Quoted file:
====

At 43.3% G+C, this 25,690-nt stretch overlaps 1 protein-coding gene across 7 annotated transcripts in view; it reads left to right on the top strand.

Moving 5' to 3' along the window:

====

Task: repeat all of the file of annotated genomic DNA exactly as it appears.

At 43.3% G+C, this 25,690-nt stretch overlaps 1 protein-coding gene across 7 annotated transcripts in view; it reads left to right on the top strand.

Moving 5' to 3' along the window: